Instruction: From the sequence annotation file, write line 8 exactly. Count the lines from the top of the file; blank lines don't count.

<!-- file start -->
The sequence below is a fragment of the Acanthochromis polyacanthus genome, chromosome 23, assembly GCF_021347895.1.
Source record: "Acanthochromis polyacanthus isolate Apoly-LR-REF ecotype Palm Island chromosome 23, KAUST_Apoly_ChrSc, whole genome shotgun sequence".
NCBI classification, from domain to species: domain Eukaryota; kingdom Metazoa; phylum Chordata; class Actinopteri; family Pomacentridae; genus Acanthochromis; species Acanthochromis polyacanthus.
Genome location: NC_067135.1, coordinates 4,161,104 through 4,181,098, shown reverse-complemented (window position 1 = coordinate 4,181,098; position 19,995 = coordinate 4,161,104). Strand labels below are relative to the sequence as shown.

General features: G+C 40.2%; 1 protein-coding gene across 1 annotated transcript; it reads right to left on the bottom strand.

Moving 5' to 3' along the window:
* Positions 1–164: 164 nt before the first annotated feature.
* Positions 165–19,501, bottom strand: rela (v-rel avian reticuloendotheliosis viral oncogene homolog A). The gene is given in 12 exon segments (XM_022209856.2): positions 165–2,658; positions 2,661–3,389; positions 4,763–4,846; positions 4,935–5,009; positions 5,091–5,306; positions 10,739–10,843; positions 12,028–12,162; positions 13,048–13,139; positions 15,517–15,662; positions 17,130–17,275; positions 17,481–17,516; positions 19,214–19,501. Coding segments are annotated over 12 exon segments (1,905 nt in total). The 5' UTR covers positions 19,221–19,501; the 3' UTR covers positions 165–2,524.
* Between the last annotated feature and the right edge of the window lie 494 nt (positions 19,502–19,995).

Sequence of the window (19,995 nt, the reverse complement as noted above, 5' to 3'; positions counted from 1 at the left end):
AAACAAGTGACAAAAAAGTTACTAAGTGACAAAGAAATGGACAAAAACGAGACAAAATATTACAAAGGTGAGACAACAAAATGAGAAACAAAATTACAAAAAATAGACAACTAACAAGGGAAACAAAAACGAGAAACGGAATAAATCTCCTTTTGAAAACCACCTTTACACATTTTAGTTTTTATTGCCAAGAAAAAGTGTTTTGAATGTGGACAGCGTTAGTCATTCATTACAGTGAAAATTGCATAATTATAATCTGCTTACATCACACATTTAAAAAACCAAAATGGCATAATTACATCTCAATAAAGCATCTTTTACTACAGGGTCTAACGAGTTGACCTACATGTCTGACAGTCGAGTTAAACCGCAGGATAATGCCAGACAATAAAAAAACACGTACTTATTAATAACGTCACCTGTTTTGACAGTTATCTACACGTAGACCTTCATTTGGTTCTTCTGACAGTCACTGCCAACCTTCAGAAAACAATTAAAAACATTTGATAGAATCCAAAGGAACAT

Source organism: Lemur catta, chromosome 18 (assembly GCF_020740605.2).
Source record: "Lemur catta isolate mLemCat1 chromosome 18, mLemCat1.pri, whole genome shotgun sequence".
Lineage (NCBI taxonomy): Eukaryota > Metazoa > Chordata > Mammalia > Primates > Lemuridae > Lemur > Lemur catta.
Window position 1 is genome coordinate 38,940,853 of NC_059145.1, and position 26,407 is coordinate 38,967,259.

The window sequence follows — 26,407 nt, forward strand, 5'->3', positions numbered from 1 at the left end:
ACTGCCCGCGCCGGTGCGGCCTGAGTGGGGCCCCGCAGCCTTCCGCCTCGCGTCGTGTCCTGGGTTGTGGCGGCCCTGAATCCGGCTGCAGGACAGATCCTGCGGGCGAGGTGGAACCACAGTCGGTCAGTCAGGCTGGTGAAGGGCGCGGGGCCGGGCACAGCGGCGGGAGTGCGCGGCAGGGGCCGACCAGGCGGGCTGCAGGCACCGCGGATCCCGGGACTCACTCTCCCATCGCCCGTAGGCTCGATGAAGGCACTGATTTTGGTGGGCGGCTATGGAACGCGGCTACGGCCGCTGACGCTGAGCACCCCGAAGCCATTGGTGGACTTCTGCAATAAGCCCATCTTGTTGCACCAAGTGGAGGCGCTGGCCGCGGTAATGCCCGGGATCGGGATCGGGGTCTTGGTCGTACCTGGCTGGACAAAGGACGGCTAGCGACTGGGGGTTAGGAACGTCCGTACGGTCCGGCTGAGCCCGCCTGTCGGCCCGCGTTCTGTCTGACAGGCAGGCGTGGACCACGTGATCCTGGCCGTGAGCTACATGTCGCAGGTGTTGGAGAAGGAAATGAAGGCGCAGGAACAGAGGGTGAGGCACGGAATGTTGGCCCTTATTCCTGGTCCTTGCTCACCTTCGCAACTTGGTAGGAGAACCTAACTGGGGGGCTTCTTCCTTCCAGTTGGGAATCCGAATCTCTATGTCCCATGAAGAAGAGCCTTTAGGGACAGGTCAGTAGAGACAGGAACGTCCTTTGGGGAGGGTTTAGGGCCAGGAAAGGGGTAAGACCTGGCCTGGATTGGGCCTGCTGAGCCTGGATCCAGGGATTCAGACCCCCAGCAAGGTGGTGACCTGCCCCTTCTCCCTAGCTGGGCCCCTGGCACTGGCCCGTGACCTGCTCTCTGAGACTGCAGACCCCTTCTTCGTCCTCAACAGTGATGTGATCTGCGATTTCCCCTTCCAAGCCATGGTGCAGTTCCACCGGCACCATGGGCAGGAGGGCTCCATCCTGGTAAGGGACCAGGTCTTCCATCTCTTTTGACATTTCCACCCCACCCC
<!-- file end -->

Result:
* Positions 165–19,501, bottom strand: rela (v-rel avian reticuloendotheliosis viral oncogene homolog A). The gene is given in 12 exon segments (XM_022209856.2): positions 165–2,658; positions 2,661–3,389; positions 4,763–4,846; positions 4,935–5,009; positions 5,091–5,306; positions 10,739–10,843; positions 12,028–12,162; positions 13,048–13,139; positions 15,517–15,662; positions 17,130–17,275; positions 17,481–17,516; positions 19,214–19,501. Coding segments are annotated over 12 exon segments (1,905 nt in total). The 5' UTR covers positions 19,221–19,501; the 3' UTR covers positions 165–2,524.